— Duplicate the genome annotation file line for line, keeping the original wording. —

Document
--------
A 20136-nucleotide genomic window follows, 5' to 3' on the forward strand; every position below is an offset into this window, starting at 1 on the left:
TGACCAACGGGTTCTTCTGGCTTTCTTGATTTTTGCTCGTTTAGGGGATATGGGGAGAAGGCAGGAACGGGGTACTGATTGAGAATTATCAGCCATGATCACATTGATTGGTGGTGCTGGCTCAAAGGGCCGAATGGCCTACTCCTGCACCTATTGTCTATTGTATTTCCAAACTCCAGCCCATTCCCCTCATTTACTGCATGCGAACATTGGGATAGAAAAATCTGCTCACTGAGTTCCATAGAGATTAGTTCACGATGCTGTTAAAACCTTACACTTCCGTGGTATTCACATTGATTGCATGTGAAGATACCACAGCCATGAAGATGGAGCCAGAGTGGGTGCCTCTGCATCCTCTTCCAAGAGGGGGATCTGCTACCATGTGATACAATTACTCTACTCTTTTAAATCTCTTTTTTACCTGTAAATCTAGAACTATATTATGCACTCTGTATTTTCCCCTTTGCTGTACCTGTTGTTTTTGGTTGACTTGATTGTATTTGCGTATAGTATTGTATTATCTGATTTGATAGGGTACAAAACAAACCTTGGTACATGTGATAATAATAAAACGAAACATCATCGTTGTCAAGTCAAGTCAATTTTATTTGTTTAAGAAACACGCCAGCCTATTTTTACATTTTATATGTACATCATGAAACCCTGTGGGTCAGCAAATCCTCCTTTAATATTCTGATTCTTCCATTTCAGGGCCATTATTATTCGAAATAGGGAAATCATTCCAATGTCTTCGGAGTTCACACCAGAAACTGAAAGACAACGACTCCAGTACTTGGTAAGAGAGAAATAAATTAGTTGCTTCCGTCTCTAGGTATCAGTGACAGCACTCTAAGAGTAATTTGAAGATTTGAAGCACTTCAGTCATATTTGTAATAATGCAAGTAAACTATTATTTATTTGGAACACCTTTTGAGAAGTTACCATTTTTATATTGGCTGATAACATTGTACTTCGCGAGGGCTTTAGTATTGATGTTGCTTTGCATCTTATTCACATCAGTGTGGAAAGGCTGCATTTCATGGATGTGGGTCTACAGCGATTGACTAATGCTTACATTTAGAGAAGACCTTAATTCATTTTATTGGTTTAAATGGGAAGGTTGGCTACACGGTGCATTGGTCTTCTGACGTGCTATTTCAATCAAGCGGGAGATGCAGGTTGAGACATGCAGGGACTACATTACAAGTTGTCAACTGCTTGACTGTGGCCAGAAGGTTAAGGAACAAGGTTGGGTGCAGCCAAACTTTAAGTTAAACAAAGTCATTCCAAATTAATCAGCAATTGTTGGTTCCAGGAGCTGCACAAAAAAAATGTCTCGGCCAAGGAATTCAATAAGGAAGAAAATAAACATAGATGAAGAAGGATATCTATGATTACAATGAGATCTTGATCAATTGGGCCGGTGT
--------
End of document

A 20136-nucleotide genomic window follows, 5' to 3' on the forward strand; every position below is an offset into this window, starting at 1 on the left:
TGACCAACGGGTTCTTCTGGCTTTCTTGATTTTTGCTCGTTTAGGGGATATGGGGAGAAGGCAGGAACGGGGTACTGATTGAGAATTATCAGCCATGATCACATTGATTGGTGGTGCTGGCTCAAAGGGCCGAATGGCCTACTCCTGCACCTATTGTCTATTGTATTTCCAAACTCCAGCCCATTCCCCTCATTTACTGCATGCGAACATTGGGATAGAAAAATCTGCTCACTGAGTTCCATAGAGATTAGTTCACGATGCTGTTAAAACCTTACACTTCCGTGGTATTCACATTGATTGCATGTGAAGATACCACAGCCATGAAGATGGAGCCAGAGTGGGTGCCTCTGCATCCTCTTCCAAGAGGGGGATCTGCTACCATGTGATACAATTACTCTACTCTTTTAAATCTCTTTTTTACCTGTAAATCTAGAACTATATTATGCACTCTGTATTTTCCCCTTTGCTGTACCTGTTGTTTTTGGTTGACTTGATTGTATTTGCGTATAGTATTGTATTATCTGATTTGATAGGGTACAAAACAAACCTTGGTACATGTGATAATAATAAAACGAAACATCATCGTTGTCAAGTCAAGTCAATTTTATTTGTTTAAGAAACACGCCAGCCTATTTTTACATTTTATATGTACATCATGAAACCCTGTGGGTCAGCAAATCCTCCTTTAATATTCTGATTCTTCCATTTCAGGGCCATTATTATTCGAAATAGGGAAATCATTCCAATGTCTTCGGAGTTCACACCAGAAACTGAAAGACAACGACTCCAGTACTTGGTAAGAGAGAAATAAATTAGTTGCTTCCGTCTCTAGGTATCAGTGACAGCACTCTAAGAGTAATTTGAAGATTTGAAGCACTTCAGTCATATTTGTAATAATGCAAGTAAACTATTATTTATTTGGAACACCTTTTGAGAAGTTACCATTTTTATATTGGCTGATAACATTGTACTTCGCGAGGGCTTTAGTATTGATGTTGCTTTGCATCTTATTCACATCAGTGTGGAAAGGCTGCATTTCATGGATGTGGGTCTACAGCGATTGACTAATGCTTACATTTAGAGAAGACCTTAATTCATTTTATTGGTTTAAATGGGAAGGTTGGCTACACGGTGCATTGGTCTTCTGACGTGCTATTTCAATCAAGCGGGAGATGCAGGTTGAGACATGCAGGGACTACATTACAAGTTGTCAACTGCTTGACTGTGGCCAGAAGGTTAAGGAACAAGGTTGGGTGCAGCCAAACTTTAAGTTAAACAAAGTCATTCCAAATTAATCAGCAATTGTTGGTTCCAGGAGCTGCACAAAAAAAATGTCTCGGCCAAGGAATTCAATAAGGAAGAAAATAAACATAGATGAAGAAGGATATCTATGATTACAATGAGATCTTGATCAATTGGGCCGGTGT